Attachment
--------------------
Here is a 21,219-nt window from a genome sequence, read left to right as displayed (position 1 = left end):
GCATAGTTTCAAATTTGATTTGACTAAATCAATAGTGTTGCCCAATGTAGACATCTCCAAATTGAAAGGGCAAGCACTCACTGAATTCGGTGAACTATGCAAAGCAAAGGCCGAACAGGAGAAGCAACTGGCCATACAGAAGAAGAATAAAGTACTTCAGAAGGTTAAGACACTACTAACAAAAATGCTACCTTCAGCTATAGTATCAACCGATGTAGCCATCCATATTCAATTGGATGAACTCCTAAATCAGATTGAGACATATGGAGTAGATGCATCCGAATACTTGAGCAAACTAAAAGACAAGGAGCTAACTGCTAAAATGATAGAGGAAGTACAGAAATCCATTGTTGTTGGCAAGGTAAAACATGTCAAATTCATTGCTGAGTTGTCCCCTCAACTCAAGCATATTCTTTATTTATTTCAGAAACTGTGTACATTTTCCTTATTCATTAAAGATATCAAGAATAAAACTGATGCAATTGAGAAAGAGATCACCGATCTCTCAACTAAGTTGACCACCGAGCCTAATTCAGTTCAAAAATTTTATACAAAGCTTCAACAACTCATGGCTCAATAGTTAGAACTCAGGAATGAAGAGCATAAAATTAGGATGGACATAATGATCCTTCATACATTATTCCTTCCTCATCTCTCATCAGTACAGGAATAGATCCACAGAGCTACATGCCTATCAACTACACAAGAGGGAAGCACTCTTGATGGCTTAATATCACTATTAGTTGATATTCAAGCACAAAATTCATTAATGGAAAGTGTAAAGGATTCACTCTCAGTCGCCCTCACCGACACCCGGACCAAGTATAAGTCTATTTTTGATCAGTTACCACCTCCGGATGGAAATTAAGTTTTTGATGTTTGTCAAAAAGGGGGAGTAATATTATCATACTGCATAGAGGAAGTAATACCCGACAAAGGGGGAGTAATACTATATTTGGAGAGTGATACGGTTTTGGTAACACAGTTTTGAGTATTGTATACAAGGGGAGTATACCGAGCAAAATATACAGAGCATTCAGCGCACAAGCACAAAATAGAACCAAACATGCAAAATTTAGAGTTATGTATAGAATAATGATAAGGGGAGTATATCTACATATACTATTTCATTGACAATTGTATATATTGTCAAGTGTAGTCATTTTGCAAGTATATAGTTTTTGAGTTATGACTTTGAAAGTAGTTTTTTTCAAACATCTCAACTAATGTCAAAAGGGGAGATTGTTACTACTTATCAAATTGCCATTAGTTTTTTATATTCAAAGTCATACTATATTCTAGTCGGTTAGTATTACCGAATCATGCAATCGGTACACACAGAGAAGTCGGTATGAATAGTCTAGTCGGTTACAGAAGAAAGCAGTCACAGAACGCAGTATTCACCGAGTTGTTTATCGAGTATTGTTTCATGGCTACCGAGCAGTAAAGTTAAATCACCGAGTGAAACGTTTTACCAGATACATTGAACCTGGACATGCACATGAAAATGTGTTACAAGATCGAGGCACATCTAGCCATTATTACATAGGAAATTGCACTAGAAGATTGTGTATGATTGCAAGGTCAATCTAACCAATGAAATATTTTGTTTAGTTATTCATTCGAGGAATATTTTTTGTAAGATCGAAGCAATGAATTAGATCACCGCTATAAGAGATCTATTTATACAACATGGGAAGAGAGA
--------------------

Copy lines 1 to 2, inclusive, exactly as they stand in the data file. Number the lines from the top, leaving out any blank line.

Here is a 21,219-nt window from a genome sequence, read left to right as displayed (position 1 = left end):
GCATAGTTTCAAATTTGATTTGACTAAATCAATAGTGTTGCCCAATGTAGACATCTCCAAATTGAAAGGGCAAGCACTCACTGAATTCGGTGAACTATGCAAAGCAAAGGCCGAACAGGAGAAGCAACTGGCCATACAGAAGAAGAATAAAGTACTTCAGAAGGTTAAGACACTACTAACAAAAATGCTACCTTCAGCTATAGTATCAACCGATGTAGCCATCCATATTCAATTGGATGAACTCCTAAATCAGATTGAGACATATGGAGTAGATGCATCCGAATACTTGAGCAAACTAAAAGACAAGGAGCTAACTGCTAAAATGATAGAGGAAGTACAGAAATCCATTGTTGTTGGCAAGGTAAAACATGTCAAATTCATTGCTGAGTTGTCCCCTCAACTCAAGCATATTCTTTATTTATTTCAGAAACTGTGTACATTTTCCTTATTCATTAAAGATATCAAGAATAAAACTGATGCAATTGAGAAAGAGATCACCGATCTCTCAACTAAGTTGACCACCGAGCCTAATTCAGTTCAAAAATTTTATACAAAGCTTCAACAACTCATGGCTCAATAGTTAGAACTCAGGAATGAAGAGCATAAAATTAGGATGGACATAATGATCCTTCATACATTATTCCTTCCTCATCTCTCATCAGTACAGGAATAGATCCACAGAGCTACATGCCTATCAACTACACAAGAGGGAAGCACTCTTGATGGCTTAATATCACTATTAGTTGATATTCAAGCACAAAATTCATTAATGGAAAGTGTAAAGGATTCACTCTCAGTCGCCCTCACCGACACCCGGACCAAGTATAAGTCTATTTTTGATCAGTTACCACCTCCGGATGGAAATTAAGTTTTTGATGTTTGTCAAAAAGGGGGAGTAATATTATCATACTGCATAGAGGAAGTAATACCCGACAAAGGGGGAGTAATACTATATTTGGAGAGTGATACGGTTTTGGTAACACAGTTTTGAGTATTGTATACAAGGGGAGTATACCGAGCAAAATATACAGAGCATTCAGCGCACAAGCACAAAATAGAACCAAACATGCAAAATTTAGAGTTATGTATAGAATAATGATAAGGGGAGTATATCTACATATACTATTTCATTGACAATTGTATATATTGTCAAGTGTAGTCATTTTGCAAGTATATAGTTTTTGAGTTATGACTTTGAAAGTAGTTTTTTTCAAACATCTCAACTAATGTCAAAAGGGGAGATTGTTACTACTTATCAAATTGCCATTAGTTTTTTATATTCAAAGTCATACTATATTCTAGTCGGTTAGTATTACCGAATCATGCAATCGGTACACACAGAGAAGTCGGTATGAATAGTCTAGTCGGTTACAGAAGAAAGCAGTCACAGAACGCAGTATTCACCGAGTTGTTTATCGAGTATTGTTTCATGGCTACCGAGCAGTAAAGTTAAATCACCGAGTGAAACGTTTTACCAGATACATTGAACCTGGACATGCACATGAAAATGTGTTACAAGATCGAGGCACATCTAGCCATTATTACATAGGAAATTGCACTAGAAGATTGTGTATGATTGCAAGGTCAATCTAACCAATGAAATATTTTGTTTAGTTATTCATTCGAGGAATATTTTTTGTAAGATCGAAGCAATGAATTAGATCACCGCTATAAGAGATCTATTTATACAACATGGGAAGAGAGA